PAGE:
Crowdfunding Success for Freedom of Information Request at Controversial Chronic Lyme Disease Treatment Centre

by lmatthews on September 26, 2014

gwen barlee lyme disease clinic canada ccdp FOI request crowdfunding

Gwen Barlee, of the Wilderness Committee, successfully crowdfunded a project to obtain CCDP's medical records.

The Complex Chronic Disease Program (CCDP) centre established in Vancouver, British Columbia, will have no choice but to be transparent about its activities now that a crowdfunding project has secured the money needed to pay for a Freedom of Information request into the centre’s failure to address patients’ needs. The crowdfunding project took just a few hours to meet its goal of raising half of the required $2,160 fee to access files related to the centre’s operations and management, with a disenchanted physician, Doctor Liz Zubek, matching the amount raised so as to contribute the balance.


Dr. Zubek quit the clinic in June after becoming irrevocably frustrated that the CCDP wasn’t meeting its promises to patients. The $1.2 million program failed to diagnose or treat patients with Lyme disease and the waiting list had grown to over 1,500 people looking for answers for illnesses that continued to perplex numerous health care practitioners.

Lyme Disease Advocate Turns to Crowdfunding

The crowdfunding project was spearheaded by Gwen Barlee, a Lyme disease patient and policy director of Wilderness Committee. Barlee has suffered with Lyme disease for many years and filed an FOI request following the resignations of three of the CCDP’s physicians in early 2014. That these doctors quit their work on a project about which they appeared passionate seemed like a clear red flag to Barlee that something was amiss in the way the CCDP was being run.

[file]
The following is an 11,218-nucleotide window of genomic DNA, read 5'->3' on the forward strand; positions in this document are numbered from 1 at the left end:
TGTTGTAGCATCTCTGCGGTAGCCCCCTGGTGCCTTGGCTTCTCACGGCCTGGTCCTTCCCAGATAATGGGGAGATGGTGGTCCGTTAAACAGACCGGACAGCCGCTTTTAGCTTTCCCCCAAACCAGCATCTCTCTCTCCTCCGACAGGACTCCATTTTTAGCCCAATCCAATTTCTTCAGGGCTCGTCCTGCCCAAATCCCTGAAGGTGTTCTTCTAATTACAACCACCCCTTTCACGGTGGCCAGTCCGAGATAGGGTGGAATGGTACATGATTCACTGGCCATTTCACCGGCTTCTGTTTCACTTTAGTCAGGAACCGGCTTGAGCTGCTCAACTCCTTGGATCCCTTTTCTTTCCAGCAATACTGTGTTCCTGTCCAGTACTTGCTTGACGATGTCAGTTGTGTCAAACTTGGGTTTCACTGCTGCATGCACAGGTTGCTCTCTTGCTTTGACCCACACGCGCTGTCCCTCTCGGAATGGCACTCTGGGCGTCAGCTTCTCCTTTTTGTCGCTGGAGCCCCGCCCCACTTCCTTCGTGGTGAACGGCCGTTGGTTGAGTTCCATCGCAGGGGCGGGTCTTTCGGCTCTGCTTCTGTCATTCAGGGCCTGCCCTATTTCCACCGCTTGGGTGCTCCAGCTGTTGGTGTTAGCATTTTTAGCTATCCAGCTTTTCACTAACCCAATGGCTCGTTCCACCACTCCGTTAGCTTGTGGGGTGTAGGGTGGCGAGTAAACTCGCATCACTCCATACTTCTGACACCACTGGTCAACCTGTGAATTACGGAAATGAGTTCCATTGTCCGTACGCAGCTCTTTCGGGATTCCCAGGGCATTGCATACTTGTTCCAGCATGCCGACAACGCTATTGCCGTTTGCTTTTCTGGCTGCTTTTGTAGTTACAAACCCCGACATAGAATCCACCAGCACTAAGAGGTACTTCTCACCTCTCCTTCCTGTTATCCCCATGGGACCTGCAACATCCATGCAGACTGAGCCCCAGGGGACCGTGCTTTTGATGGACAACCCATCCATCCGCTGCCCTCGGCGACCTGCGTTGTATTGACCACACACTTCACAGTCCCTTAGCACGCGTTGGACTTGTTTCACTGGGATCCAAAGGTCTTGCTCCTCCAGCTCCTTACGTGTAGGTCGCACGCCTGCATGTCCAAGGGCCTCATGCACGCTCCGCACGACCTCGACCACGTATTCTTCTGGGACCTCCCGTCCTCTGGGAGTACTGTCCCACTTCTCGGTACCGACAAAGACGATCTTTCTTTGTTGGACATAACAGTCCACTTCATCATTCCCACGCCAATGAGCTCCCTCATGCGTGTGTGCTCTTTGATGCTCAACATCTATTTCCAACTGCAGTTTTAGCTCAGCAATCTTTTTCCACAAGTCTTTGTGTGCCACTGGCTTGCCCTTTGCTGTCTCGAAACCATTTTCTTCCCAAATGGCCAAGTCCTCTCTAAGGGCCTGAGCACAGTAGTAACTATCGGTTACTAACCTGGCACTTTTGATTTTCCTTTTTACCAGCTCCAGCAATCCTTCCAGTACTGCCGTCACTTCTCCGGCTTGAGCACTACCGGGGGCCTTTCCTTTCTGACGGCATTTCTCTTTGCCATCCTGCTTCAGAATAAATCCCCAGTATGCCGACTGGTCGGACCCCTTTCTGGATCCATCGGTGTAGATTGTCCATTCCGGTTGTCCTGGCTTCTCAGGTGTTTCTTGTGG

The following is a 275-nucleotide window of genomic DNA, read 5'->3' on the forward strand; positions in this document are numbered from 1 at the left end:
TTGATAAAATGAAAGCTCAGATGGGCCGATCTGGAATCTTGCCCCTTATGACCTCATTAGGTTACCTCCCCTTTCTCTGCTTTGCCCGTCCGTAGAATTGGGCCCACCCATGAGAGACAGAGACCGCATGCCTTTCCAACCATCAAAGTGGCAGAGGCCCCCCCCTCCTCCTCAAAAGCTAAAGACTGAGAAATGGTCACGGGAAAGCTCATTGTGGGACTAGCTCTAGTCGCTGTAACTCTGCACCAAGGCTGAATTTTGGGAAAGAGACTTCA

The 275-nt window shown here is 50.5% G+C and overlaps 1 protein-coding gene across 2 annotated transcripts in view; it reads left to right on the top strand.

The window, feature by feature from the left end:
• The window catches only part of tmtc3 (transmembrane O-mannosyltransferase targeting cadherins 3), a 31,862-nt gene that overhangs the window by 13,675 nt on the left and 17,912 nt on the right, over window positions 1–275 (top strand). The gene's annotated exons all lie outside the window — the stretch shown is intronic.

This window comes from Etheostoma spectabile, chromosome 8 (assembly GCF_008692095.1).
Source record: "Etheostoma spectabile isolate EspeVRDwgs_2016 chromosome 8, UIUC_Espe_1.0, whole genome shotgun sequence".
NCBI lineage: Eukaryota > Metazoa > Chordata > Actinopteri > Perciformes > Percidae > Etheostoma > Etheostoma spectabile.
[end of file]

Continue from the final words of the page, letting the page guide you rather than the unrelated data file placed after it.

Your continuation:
Zubek has spoken out about the problems at the CCDP, stating that the centre didn’t even have facilities for intravenous treatments, not were there opportunities to really help improve testing or order testing for patients. The FOI request is intended to help provide answers to questions regarding the behind-the-scenes activities that prevented Dr. Zubek and colleagues from really helping patients with chronic diseases.


Lyme Disease FOI in Canada – In the Public Interest?

Typically, the fee for an FOI request is waived when the information requested is deemed to be in the public interest. However, Barlee was shocked to find out that the Provincial Health Services Authority wouldn’t waive the fee for releasing the records from the centre. Barlee was, herself, instrumental in the establishment of the CCDP after filing earlier FOI requests regarding the lack of adequate provision for patients with Lyme disease in BC.

Despite acknowledging the role Barlee played in using FOI requests to the benefit of Lyme disease patients, this time around the PHSA determined that the request warranted compensation for the employee time necessary to obtain the records from the centre (calculated at around 90 hours).

As the funding has now been secured and the FOI request is ready to be submitted, this story is likely to soon get ever more complex. Barlee, the disgruntled CCDP physicians, and other health care advocates and Lyme disease sufferers will (hopefully) be poring over the medical papers in the next few weeks or months and letting the public know exactly what went wrong at the BC Complex Chronic Disease Program.

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